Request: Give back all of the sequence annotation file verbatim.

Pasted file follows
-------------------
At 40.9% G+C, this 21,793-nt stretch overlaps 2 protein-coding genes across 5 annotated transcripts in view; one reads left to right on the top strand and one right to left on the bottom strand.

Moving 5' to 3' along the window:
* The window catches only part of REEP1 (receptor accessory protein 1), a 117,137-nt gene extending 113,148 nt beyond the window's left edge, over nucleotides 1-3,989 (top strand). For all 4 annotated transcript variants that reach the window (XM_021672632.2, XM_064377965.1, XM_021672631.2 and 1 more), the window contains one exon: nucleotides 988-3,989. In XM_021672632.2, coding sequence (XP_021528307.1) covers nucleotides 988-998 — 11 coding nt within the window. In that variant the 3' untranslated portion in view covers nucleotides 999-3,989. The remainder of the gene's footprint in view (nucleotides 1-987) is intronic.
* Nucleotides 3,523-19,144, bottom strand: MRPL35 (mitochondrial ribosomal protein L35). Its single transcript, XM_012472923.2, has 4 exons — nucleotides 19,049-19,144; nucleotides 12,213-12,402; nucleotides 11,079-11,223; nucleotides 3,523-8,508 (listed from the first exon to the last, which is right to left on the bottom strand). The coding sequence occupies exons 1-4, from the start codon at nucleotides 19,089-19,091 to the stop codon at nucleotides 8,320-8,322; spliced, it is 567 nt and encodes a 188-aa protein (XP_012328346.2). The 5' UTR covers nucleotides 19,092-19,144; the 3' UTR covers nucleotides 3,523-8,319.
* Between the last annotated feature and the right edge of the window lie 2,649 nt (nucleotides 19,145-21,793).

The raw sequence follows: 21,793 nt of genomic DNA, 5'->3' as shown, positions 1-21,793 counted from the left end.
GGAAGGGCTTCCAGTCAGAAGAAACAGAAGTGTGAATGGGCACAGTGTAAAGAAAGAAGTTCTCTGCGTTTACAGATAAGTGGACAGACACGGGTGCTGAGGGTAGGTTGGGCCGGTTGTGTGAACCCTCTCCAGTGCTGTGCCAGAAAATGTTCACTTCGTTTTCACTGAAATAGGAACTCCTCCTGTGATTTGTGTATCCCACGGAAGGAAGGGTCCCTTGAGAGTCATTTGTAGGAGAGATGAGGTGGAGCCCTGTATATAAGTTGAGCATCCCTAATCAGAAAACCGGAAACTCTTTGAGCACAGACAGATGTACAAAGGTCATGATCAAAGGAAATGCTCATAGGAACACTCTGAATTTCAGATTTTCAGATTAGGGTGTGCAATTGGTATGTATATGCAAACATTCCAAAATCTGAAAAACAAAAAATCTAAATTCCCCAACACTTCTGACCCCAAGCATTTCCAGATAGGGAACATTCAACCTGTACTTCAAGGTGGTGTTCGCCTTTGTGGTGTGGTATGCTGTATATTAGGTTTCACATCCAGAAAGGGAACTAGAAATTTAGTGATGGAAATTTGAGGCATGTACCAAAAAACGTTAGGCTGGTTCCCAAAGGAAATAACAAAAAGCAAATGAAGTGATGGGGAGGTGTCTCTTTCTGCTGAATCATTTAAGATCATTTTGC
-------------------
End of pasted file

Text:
At 40.9% G+C, this 21,793-nt stretch overlaps 2 protein-coding genes across 5 annotated transcripts in view; one reads left to right on the top strand and one right to left on the bottom strand.

Moving 5' to 3' along the window:
* The window catches only part of REEP1 (receptor accessory protein 1), a 117,137-nt gene extending 113,148 nt beyond the window's left edge, over nucleotides 1-3,989 (top strand). For all 4 annotated transcript variants that reach the window (XM_021672632.2, XM_064377965.1, XM_021672631.2 and 1 more), the window contains one exon: nucleotides 988-3,989. In XM_021672632.2, coding sequence (XP_021528307.1) covers nucleotides 988-998 — 11 coding nt within the window. In that variant the 3' untranslated portion in view covers nucleotides 999-3,989. The remainder of the gene's footprint in view (nucleotides 1-987) is intronic.
* Nucleotides 3,523-19,144, bottom strand: MRPL35 (mitochondrial ribosomal protein L35). Its single transcript, XM_012472923.2, has 4 exons — nucleotides 19,049-19,144; nucleotides 12,213-12,402; nucleotides 11,079-11,223; nucleotides 3,523-8,508 (listed from the first exon to the last, which is right to left on the bottom strand). The coding sequence occupies exons 1-4, from the start codon at nucleotides 19,089-19,091 to the stop codon at nucleotides 8,320-8,322; spliced, it is 567 nt and encodes a 188-aa protein (XP_012328346.2). The 5' UTR covers nucleotides 19,092-19,144; the 3' UTR covers nucleotides 3,523-8,319.
* Between the last annotated feature and the right edge of the window lie 2,649 nt (nucleotides 19,145-21,793).

The raw sequence follows: 21,793 nt of genomic DNA, 5'->3' as shown, positions 1-21,793 counted from the left end.
GGAAGGGCTTCCAGTCAGAAGAAACAGAAGTGTGAATGGGCACAGTGTAAAGAAAGAAGTTCTCTGCGTTTACAGATAAGTGGACAGACACGGGTGCTGAGGGTAGGTTGGGCCGGTTGTGTGAACCCTCTCCAGTGCTGTGCCAGAAAATGTTCACTTCGTTTTCACTGAAATAGGAACTCCTCCTGTGATTTGTGTATCCCACGGAAGGAAGGGTCCCTTGAGAGTCATTTGTAGGAGAGATGAGGTGGAGCCCTGTATATAAGTTGAGCATCCCTAATCAGAAAACCGGAAACTCTTTGAGCACAGACAGATGTACAAAGGTCATGATCAAAGGAAATGCTCATAGGAACACTCTGAATTTCAGATTTTCAGATTAGGGTGTGCAATTGGTATGTATATGCAAACATTCCAAAATCTGAAAAACAAAAAATCTAAATTCCCCAACACTTCTGACCCCAAGCATTTCCAGATAGGGAACATTCAACCTGTACTTCAAGGTGGTGTTCGCCTTTGTGGTGTGGTATGCTGTATATTAGGTTTCACATCCAGAAAGGGAACTAGAAATTTAGTGATGGAAATTTGAGGCATGTACCAAAAAACGTTAGGCTGGTTCCCAAAGGAAATAACAAAAAGCAAATGAAGTGATGGGGAGGTGTCTCTTTCTGCTGAATCATTTAAGATCATTTTGC